Wedded to Enterprise
BY: USHA RAI
Food for independence: The members of the Aamar Bari guild making wadis.
May 13, INDIA (TRIBUNE) The bleak picture of the widows of Vrindavan is changing slowly.
Usha Rai reports on the economic independence and the life of dignity which is slowly replacing the old attitude of helplessness and living off charity.
April and May are blistering hot
months in Vrindavan but the tide of pilgrims to this birthplace of
Lord Krishna has not abated. Nor has the population of widows. It
ranges from 12,000 to 15,000 and despite all the efforts of the
Department of Women at the Centre and the West Bengal government,
their numbers continue to grow. While many of them have been abandoned
by their families in this city of Gods, others come on their own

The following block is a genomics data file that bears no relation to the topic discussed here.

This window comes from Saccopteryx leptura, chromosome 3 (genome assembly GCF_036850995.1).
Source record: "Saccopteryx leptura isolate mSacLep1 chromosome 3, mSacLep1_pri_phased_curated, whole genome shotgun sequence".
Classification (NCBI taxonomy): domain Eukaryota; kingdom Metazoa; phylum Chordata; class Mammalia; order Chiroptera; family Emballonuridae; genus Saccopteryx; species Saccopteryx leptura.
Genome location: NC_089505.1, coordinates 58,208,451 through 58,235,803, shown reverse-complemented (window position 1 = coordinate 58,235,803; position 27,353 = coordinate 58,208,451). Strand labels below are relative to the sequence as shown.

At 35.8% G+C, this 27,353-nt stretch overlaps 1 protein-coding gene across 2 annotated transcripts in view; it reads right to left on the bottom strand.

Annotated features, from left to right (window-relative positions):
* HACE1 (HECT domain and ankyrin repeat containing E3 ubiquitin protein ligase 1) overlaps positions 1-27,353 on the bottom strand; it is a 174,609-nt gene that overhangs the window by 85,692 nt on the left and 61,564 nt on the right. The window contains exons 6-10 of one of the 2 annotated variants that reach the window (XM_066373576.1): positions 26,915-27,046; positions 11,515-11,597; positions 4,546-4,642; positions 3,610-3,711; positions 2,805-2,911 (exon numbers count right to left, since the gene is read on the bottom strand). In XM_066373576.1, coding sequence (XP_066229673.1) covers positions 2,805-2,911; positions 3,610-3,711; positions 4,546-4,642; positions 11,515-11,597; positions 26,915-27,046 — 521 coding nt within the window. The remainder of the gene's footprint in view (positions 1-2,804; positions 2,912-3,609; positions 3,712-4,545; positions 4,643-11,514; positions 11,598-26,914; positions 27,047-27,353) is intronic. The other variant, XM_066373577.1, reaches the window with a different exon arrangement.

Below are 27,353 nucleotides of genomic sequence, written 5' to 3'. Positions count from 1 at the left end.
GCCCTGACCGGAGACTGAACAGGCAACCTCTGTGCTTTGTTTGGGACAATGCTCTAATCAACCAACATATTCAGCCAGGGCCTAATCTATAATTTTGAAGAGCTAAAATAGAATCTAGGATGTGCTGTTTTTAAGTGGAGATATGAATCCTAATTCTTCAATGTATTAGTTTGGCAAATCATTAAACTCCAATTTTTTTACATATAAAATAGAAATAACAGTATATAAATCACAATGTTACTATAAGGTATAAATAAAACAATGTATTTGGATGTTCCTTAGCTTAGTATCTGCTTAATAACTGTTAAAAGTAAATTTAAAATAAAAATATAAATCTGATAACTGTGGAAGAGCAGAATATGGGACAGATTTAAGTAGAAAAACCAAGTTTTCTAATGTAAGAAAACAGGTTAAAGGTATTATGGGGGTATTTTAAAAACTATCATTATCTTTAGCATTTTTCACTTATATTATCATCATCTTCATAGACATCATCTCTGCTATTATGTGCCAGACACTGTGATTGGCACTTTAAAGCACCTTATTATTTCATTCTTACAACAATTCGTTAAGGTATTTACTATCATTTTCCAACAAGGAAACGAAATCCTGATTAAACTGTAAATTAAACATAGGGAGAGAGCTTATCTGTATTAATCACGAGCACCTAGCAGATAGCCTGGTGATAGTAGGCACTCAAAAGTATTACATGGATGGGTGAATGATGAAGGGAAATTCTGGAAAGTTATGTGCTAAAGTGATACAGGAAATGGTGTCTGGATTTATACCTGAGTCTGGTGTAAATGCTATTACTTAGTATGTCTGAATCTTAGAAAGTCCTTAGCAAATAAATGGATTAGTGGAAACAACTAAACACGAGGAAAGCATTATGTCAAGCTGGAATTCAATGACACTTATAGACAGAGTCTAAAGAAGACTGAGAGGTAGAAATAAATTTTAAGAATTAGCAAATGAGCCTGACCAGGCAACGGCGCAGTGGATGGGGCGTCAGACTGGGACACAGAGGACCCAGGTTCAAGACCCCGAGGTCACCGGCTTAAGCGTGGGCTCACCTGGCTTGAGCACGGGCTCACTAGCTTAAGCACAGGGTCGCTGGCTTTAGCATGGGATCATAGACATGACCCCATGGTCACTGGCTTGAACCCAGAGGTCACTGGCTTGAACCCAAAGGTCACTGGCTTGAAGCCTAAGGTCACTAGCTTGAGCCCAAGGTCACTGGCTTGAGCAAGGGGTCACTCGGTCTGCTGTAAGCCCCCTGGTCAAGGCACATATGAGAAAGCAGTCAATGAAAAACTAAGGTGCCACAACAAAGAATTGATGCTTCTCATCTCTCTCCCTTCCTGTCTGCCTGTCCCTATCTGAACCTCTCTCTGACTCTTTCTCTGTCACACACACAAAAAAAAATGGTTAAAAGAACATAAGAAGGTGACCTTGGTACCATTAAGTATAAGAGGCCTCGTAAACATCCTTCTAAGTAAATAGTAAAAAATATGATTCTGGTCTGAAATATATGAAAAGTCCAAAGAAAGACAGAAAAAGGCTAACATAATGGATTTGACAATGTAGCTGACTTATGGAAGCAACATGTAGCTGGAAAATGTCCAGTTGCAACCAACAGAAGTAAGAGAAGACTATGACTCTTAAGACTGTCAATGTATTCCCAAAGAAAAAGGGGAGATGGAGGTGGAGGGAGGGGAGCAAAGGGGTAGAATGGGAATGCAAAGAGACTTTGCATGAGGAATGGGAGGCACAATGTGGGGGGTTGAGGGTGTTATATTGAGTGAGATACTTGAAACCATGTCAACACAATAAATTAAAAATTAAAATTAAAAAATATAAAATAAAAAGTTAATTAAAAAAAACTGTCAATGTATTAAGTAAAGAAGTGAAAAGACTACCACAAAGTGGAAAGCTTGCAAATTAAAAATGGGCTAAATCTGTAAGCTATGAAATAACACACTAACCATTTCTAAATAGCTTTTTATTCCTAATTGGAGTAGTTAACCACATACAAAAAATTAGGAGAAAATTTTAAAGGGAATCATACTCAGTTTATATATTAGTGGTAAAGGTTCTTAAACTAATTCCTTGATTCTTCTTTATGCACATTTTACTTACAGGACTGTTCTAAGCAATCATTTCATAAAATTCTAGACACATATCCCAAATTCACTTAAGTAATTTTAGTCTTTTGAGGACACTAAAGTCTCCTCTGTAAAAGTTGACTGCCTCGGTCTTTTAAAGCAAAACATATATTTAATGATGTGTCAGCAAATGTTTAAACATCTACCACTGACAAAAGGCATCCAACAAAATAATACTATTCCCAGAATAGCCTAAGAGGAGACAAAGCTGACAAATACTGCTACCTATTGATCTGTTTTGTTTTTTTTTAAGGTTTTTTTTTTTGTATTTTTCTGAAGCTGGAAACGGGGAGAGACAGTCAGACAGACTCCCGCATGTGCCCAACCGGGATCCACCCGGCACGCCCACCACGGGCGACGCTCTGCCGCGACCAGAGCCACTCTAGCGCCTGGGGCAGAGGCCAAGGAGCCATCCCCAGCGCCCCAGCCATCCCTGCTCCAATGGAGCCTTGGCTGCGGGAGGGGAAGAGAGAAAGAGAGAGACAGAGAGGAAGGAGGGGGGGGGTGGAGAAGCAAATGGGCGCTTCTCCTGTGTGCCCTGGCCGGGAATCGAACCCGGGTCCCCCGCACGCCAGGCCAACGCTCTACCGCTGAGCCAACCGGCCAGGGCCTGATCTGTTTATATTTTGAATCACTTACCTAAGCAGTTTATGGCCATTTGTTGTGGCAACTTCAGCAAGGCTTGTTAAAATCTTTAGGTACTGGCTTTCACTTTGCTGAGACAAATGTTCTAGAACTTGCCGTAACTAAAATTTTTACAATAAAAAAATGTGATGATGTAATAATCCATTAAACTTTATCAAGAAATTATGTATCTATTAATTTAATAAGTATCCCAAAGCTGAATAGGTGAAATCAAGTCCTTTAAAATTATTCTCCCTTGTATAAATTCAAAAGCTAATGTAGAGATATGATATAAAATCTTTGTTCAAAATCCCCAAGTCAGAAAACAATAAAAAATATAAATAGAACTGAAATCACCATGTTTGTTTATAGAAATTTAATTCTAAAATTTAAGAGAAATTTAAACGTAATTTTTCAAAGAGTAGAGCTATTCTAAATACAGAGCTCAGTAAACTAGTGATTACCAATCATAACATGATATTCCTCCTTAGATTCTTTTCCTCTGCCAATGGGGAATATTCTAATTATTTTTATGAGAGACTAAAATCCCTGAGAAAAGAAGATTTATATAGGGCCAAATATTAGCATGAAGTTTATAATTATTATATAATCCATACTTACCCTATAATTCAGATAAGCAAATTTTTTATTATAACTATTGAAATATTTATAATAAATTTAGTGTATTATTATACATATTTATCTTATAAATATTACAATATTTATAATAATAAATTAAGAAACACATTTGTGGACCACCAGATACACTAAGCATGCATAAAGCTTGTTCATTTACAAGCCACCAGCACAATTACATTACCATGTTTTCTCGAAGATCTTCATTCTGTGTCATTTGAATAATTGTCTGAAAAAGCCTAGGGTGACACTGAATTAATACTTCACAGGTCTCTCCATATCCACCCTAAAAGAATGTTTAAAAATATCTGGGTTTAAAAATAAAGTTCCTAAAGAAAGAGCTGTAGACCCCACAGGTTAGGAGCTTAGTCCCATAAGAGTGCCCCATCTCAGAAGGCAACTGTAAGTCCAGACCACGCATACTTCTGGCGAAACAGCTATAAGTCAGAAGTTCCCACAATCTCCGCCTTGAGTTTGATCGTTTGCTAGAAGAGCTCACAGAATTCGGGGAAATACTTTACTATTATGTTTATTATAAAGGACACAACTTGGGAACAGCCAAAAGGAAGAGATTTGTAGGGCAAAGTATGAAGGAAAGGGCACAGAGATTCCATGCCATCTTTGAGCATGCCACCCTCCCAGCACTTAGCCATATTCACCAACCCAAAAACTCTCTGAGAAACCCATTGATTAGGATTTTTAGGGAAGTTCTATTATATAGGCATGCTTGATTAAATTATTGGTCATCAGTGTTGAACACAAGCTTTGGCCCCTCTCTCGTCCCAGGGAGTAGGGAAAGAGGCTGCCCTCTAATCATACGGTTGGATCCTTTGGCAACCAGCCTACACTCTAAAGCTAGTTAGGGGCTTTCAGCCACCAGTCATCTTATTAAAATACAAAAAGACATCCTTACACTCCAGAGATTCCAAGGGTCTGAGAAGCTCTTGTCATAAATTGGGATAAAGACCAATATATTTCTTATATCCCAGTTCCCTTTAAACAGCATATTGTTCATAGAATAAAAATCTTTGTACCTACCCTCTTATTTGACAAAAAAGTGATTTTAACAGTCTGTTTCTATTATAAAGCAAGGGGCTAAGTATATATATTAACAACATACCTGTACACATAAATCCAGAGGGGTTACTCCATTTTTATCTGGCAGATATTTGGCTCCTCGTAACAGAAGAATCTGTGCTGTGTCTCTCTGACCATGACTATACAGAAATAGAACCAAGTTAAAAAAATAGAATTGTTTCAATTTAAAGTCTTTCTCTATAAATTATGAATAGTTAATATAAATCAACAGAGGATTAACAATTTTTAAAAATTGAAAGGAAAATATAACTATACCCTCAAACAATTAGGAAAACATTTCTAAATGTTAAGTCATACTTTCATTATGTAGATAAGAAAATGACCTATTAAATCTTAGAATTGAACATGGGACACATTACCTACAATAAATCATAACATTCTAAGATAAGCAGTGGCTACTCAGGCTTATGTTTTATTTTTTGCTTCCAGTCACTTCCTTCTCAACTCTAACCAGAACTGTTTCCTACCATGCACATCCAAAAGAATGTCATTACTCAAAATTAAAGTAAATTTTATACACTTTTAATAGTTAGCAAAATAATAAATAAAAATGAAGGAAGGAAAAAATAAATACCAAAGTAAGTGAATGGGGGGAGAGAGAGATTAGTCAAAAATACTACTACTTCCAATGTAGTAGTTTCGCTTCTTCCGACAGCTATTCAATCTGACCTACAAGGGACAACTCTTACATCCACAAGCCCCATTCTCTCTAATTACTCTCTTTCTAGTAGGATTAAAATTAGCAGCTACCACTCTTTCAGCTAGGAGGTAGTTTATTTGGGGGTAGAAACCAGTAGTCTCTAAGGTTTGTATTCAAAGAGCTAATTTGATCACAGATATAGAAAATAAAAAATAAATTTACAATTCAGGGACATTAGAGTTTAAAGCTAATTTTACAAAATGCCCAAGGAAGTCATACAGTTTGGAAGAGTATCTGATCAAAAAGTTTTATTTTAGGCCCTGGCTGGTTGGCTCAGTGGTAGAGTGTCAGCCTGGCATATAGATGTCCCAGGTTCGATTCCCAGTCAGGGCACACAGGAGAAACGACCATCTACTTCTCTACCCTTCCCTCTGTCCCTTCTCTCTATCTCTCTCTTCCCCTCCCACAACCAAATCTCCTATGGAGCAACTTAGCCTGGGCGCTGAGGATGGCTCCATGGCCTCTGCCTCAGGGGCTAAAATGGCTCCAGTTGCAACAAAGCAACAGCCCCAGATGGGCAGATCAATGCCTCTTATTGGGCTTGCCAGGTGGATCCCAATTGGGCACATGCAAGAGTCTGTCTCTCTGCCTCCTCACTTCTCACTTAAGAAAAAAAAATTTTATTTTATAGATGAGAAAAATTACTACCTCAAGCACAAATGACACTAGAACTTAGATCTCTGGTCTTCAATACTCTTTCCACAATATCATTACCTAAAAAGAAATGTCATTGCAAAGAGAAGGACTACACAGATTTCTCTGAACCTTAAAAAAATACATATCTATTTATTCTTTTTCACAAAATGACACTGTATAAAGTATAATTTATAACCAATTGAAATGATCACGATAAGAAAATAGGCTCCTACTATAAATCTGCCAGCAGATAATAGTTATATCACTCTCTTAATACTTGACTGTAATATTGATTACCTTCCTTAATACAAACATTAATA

seeking moksha (eternal bliss) after death.
Efforts to move the
simians, all worthy descendants of Hanuman, have failed and those who
have to brave the heat for visiting the temples or for other work,
hide their spectacles and packets of food, particularly the prasad,
as they negotiate the open gutters, the endless flow of garbage and
the potted and pitted streets.
As frail widows, many of
them walking with the support of sticks, scurry to and from the Bhajan
ashrams, the monkeys can be seen scampering down temple spires,
lurking at the sharp turns of the narrow bylanes or swinging from tree
tops waiting to grab a tasty morsel from unsuspecting victims.
Spectacles and dark glasses grabbed are not returned till their grubby
hands are greased with a fruit or some food. Despite the congestion
and squalor of Vrindavan, more and more temples as well as guest
houses and apartment blocks are coming up.